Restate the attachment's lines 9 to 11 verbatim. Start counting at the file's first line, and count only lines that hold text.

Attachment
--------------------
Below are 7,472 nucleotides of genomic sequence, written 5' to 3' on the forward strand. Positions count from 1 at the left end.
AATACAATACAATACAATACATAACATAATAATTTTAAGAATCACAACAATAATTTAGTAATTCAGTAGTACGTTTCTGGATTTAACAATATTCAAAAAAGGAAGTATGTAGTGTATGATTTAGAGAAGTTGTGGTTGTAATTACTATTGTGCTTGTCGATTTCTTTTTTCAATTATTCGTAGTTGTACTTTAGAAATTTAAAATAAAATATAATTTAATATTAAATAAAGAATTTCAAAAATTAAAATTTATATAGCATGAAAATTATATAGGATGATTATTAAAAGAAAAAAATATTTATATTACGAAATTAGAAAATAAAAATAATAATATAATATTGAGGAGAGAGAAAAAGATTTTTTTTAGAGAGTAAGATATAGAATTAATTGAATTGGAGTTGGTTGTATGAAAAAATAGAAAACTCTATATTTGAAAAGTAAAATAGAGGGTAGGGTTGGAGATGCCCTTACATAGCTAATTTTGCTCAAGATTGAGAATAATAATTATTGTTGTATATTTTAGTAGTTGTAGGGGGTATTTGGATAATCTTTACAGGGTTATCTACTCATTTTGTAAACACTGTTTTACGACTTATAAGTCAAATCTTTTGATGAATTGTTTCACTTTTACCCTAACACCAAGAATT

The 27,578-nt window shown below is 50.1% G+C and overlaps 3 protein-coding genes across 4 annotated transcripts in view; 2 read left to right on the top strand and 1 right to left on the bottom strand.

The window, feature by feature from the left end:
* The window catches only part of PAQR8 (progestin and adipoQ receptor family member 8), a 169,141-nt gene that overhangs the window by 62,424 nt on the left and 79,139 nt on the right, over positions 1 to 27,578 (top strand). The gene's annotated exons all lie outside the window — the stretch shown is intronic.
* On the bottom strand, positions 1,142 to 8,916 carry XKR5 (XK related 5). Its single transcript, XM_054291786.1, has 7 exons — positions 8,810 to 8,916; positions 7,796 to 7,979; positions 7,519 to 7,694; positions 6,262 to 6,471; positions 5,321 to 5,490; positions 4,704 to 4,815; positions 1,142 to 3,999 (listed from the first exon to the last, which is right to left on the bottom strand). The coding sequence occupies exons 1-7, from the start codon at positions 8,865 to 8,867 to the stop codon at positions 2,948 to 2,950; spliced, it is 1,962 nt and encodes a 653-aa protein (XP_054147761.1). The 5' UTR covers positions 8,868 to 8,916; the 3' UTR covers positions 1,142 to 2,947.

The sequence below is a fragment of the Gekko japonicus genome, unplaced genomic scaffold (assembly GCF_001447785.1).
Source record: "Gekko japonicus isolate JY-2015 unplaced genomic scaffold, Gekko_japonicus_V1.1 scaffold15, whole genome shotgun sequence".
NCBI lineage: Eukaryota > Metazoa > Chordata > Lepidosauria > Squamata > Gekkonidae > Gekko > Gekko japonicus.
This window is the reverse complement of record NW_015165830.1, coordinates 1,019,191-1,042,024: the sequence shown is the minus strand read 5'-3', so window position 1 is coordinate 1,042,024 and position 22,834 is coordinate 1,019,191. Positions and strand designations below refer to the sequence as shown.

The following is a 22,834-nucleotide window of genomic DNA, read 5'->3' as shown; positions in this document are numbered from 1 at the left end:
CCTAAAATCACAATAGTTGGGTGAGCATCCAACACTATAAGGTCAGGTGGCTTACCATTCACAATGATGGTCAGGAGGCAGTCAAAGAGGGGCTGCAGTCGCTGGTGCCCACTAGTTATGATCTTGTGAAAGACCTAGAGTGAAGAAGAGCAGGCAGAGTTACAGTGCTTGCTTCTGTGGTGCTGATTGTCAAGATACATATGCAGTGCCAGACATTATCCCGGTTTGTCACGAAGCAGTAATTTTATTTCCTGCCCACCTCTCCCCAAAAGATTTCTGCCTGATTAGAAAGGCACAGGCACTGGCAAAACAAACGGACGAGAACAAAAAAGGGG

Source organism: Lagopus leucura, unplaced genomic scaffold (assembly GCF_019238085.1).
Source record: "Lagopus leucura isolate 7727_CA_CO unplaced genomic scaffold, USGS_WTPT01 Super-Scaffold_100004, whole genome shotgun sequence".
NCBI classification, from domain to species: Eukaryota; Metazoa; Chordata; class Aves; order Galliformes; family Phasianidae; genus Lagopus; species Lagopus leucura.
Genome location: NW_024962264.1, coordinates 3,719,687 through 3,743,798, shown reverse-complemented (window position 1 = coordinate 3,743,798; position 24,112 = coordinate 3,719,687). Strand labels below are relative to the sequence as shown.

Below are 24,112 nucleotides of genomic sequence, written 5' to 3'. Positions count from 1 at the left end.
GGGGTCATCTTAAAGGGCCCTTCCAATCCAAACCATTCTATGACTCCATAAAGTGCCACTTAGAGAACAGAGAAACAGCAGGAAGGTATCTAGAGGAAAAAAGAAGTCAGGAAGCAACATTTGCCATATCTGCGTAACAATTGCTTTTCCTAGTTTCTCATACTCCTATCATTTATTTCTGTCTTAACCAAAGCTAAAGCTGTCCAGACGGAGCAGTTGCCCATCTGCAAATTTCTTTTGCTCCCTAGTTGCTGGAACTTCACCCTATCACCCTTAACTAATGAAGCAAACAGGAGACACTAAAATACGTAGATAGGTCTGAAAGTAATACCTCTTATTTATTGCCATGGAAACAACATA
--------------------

NCBI lineage: Eukaryota > Metazoa > Chordata > Lepidosauria > Squamata > Gekkonidae > Gekko > Gekko japonicus.
This window is the reverse complement of record NW_015165830.1, coordinates 1,019,191-1,042,024: the sequence shown is the minus strand read 5'-3', so window position 1 is coordinate 1,042,024 and position 22,834 is coordinate 1,019,191. Positions and strand designations below refer to the sequence as shown.

The following is a 22,834-nucleotide window of genomic DNA, read 5'->3' as shown; positions in this document are numbered from 1 at the left end: